The Stone Diaries Critical Context
by Carol Shields

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Critical Context

(Masterpieces of American Fiction)

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Shields’s initial recognition as a novelist was the Arthur Ellis Award for best Canadian crime novel of 1987 for Swann: A Mystery (1987). Awarded the Pulitzer Prize for Fiction in 1995, The Stone Diaries is the seventh novel by Shields, whose poetry, drama, essays, and travel writing are also recognized to be excellent. Her poetry, like much of her fiction, centers on familiar suburban experience, examining closely the effects of time within singular moments. Nor does the fact that she is a playwright surprise the reader of her novels; her scene-by-scene descriptions and believable dialogue suggest her works’ adaptability to stage or film. One of her plays, Thirteen Hands (1993), is about women who gather to play bridge and share stories. They are the older middle-class women who so often feel invisible in a culture obsessed with accoutrements of eternal youth and flashy possession. The play, like Shields’s novels, examines the ordinary caring among women.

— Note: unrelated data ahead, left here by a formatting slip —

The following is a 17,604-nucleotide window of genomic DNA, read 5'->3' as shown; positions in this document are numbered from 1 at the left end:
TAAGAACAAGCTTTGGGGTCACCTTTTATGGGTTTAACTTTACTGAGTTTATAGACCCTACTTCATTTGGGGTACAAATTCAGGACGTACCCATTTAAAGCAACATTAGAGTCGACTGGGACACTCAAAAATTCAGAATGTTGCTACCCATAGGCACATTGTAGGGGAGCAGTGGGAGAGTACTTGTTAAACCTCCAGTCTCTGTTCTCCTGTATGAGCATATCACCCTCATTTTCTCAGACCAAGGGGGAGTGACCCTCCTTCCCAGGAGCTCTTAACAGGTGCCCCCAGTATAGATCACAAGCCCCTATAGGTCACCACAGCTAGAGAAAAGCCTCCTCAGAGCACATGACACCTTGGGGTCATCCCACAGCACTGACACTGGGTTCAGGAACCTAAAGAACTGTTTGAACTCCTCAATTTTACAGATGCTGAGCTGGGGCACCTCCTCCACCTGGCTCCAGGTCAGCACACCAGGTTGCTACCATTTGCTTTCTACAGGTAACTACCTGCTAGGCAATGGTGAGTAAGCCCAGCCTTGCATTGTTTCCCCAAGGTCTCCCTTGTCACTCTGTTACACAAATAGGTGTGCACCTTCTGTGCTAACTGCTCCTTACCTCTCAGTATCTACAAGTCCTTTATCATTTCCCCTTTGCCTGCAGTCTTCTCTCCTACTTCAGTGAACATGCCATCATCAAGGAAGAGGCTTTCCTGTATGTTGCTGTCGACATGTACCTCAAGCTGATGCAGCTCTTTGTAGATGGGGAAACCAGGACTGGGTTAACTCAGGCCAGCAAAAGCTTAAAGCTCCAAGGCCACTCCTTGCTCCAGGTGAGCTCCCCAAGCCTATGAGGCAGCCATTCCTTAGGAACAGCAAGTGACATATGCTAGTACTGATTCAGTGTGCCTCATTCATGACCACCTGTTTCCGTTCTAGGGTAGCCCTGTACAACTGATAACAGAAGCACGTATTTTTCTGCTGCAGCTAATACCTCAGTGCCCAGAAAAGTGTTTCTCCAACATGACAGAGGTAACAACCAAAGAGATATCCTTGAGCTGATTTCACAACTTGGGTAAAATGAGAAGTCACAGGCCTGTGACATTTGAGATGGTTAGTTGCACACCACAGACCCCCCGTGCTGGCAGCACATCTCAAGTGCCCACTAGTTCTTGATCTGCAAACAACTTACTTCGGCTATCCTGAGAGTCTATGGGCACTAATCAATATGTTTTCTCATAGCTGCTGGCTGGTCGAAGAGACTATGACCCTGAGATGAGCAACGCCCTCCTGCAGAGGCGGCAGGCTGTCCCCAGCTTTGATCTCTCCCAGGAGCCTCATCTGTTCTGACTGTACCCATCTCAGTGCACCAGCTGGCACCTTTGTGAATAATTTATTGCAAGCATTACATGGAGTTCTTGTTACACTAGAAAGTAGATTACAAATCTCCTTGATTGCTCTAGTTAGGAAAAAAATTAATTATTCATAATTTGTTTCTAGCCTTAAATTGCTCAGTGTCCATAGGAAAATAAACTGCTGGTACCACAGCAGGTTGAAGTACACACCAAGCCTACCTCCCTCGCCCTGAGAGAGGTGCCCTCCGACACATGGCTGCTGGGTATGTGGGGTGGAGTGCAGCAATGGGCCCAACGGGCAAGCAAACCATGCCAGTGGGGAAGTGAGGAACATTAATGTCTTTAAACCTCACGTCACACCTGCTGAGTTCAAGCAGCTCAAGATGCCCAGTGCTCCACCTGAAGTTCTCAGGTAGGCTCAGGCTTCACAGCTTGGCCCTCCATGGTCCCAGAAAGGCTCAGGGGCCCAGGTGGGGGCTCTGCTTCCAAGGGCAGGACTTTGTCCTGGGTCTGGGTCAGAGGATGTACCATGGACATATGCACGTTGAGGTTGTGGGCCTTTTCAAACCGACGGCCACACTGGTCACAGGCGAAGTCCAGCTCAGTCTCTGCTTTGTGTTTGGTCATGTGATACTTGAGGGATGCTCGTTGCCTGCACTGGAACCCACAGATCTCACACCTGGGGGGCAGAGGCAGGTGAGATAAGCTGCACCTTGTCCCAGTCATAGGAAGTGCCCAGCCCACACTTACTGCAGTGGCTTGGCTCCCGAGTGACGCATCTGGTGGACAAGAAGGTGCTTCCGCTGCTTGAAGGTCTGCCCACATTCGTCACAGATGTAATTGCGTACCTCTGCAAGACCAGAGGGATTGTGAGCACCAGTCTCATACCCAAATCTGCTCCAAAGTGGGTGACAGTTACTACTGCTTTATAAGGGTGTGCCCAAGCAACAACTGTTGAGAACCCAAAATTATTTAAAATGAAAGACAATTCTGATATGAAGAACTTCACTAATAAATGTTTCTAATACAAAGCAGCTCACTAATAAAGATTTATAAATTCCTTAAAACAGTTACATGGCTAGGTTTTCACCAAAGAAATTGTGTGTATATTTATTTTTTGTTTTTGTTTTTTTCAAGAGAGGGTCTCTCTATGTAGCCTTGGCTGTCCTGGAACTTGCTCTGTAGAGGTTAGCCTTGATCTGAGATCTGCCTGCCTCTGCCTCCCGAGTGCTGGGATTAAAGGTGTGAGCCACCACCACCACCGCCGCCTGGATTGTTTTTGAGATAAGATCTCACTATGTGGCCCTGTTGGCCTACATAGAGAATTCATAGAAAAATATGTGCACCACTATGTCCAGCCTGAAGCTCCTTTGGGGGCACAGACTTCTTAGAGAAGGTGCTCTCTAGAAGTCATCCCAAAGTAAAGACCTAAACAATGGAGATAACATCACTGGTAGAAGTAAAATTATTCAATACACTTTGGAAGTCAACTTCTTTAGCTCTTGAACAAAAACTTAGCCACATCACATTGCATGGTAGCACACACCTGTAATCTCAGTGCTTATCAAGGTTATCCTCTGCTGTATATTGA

Lest any reader decide that Shields writes “women’s fiction,” the critical reception of her novel after The Stone Diaries, Larry’s Party (1997), should disprove such an assumption. Her male protagonist, Larry Weller, moves through his own work and relationships, putting his past into meaningful context with his quiet and suburban present. In analyses of Weller, critics cite similarities to John Updike’s Rabbit Angstrom.

The Stone Diaries well fits its late twentieth century audience: a novel of the ordinary, the uneventful, and the drama in small moments. The Stone Diaries succeeds because it portrays felt life, with particular emphasis on sensual minutiae and ordinary pleasures, issues of love, work, and identity recurring in Shields’s work. Readers gain personal insight from her studies of relationships, which are always ironically presented. Shields’s writing appeals to a populace increasingly oriented to the visual and increasingly in need of connection. She shows readers truths of their own and their parents’ lives.